I was working with people with legislation. I've been working in this field for 15 years. I was using the Council of Europe definition until Caribbean experts told me, it says visually depicts and it excludes audio files. We need to improve it. So I'm really touched by this. And I think the only thing that I would like to give you is maybe look into this. It's all on the web. You have a good contact to the ITU. You have good contacts to the EU. Learn from this great thing. The Caribbean was first. The Pacific copied what the Caribbean did. And this includes by the way in‑country support. So it's going on for two years. And it can already be done. So why not hook up, why not merge this and make something bigger of this. Thank you very much.
>> MODERATOR: I thank you very much for that. And certainly I think that the thing that we have really attempted to do from the outset is really not to replicate anything that is already taking place but really to capitalize on that.
Having said that, I'm sort of very interesting in that particular feedback. At the same time, it's interesting that the reading that we have, some of the regions that we talked about, and this is interactions that we're having for people on the ground, both in the Caribbean and the Pacific is really quite different from that. So it's at variance with that. So I think where we have to start off in this, I think this is something that is very, very critical, is to really get a reading on really what the state of play is in these countries.
And it is so vital to build on really what it is. And the capacity that we have to use in order to complement whatever needs to be done is capacity along the lines that you are really talking about. So this is really not in conflict. We'd like to really build on really what have you done.
But having said that, we are getting a different reading in terms of the realities on the ground. It's interesting because I spent some time just really before coming here with Virginia Moyer. She counselled me about this, is very much interested in this activity. They have really similar concerns. And they really have been really talking about an approach not dissimilar to this in terms of the holistic approach, the need that takes place, the legal technical. But I would not comment about that, very quickly some additional reaction, not spend too much time. I'd like to start here, we've got a lot.
It doesn't seem to move. I'm sorry.
>> Thank you. It sounds like the Caribbean has a solution. I'm sure there was excellent work done. We had a meeting in Malta where a lot of people from the Caribbean expressed the importance of this. It is telecommunications from Caribbean countries showed an interest. Also let's not forget Africa and Asia‑Pacific and south Asia. And they may have their own views.
And it's difficult sort of to state a smaller version of 15 countries in the Caribbean, but it is something that I think is very useful. It could be brought in as one of the resources, like the Budapest Convention which is an international document but it's a treaty.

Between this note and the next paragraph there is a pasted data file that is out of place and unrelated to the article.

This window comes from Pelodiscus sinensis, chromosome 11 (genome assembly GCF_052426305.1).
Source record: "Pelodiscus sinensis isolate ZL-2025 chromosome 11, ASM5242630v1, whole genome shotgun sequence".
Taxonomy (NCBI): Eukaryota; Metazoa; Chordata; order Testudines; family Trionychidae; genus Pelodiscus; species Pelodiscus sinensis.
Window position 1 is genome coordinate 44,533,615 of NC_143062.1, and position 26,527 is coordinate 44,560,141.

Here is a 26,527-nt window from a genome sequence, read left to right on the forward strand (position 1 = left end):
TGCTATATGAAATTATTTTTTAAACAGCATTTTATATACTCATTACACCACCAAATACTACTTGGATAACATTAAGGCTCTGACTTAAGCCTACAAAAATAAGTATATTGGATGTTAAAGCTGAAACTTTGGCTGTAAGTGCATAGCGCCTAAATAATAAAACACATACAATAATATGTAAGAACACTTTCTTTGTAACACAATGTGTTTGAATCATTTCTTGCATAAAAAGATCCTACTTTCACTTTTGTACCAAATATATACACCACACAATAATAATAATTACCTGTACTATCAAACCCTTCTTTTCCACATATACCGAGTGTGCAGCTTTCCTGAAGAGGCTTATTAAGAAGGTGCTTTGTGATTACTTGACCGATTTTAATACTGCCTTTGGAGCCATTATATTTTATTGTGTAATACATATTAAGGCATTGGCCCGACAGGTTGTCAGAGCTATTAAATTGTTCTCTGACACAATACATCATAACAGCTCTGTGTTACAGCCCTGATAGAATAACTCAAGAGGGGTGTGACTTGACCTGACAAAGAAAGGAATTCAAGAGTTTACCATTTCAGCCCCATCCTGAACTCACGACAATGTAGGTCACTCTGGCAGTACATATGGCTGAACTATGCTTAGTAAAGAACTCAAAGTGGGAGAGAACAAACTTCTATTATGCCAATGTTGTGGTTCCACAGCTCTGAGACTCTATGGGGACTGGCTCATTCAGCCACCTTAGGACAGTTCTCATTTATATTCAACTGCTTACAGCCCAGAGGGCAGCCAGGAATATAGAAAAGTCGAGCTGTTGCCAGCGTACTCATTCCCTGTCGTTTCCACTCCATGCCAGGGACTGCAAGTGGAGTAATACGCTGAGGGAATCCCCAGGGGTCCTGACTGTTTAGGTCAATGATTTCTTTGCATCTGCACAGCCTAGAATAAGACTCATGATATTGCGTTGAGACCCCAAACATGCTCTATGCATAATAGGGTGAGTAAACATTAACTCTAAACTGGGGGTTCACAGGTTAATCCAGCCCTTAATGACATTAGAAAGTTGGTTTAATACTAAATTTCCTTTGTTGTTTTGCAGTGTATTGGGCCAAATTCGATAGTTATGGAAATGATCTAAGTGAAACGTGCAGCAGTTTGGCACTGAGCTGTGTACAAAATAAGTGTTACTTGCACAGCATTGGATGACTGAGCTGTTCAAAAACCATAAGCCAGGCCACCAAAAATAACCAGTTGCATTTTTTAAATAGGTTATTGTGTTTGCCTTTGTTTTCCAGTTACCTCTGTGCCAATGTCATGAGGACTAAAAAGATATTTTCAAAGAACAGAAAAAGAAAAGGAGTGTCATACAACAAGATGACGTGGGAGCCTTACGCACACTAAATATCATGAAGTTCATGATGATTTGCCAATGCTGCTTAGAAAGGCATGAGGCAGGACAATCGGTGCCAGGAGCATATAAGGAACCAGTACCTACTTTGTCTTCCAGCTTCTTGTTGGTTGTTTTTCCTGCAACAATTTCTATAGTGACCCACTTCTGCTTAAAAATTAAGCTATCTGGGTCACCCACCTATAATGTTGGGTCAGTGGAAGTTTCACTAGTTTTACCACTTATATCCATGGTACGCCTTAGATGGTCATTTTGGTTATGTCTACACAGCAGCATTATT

So providing all these resources to countries will be very, very useful and also at different levels, at different countries, when you go into a country which already has legislation, now you're working to add value further. The initiative doesn't stop there. The initiative goes even further and says, you got legislation. What do you need after that? What do you need even after having regulations? Do you need training, prosecutors and judges being trained, forensic experts, etcetera. It is very holistic. It doesn't go to every country at the same level. It will go to whatever level the need might be.
And also let's not forget that certain regional maybe models may be useful but the Harari scheme in the Commonwealth provides mutual assistance across the breadth of the Commonwealth countries and that would be extremely valuable.
>> MODERATOR: I hope I didn't mention your name in vain. Did you want to come in now, say anything or comment later?
>> JILLIAN: Thank you. No, no problem at all. For those of you who don't know I'm Jillian. I work for the UN office of drugs in crime. I had been speaking this morning with Joe about this because obviously, at the global level the UN institution covering crime prevention and criminal justice issues. We have many mandates to work on this. And they have been reinforced in the last year after a crime Congress or crime commission, governing body this year. These are specifically to do with technical assistance and capacity building for developing countries.
And when I heard about this initiative, I actually approached Joe. I think that there's room for everybody to work together in this. My approach to this would be that the way forward is that all the partners bring whatever value they have to the table. And we tackle this in a comprehensive and holistic approach. And that's the only way we're ever going to get long‑term sustainable capacity building in developing country. And we have to look at ought all the angles, but also for law enforcement, prevention, public awareness, everything.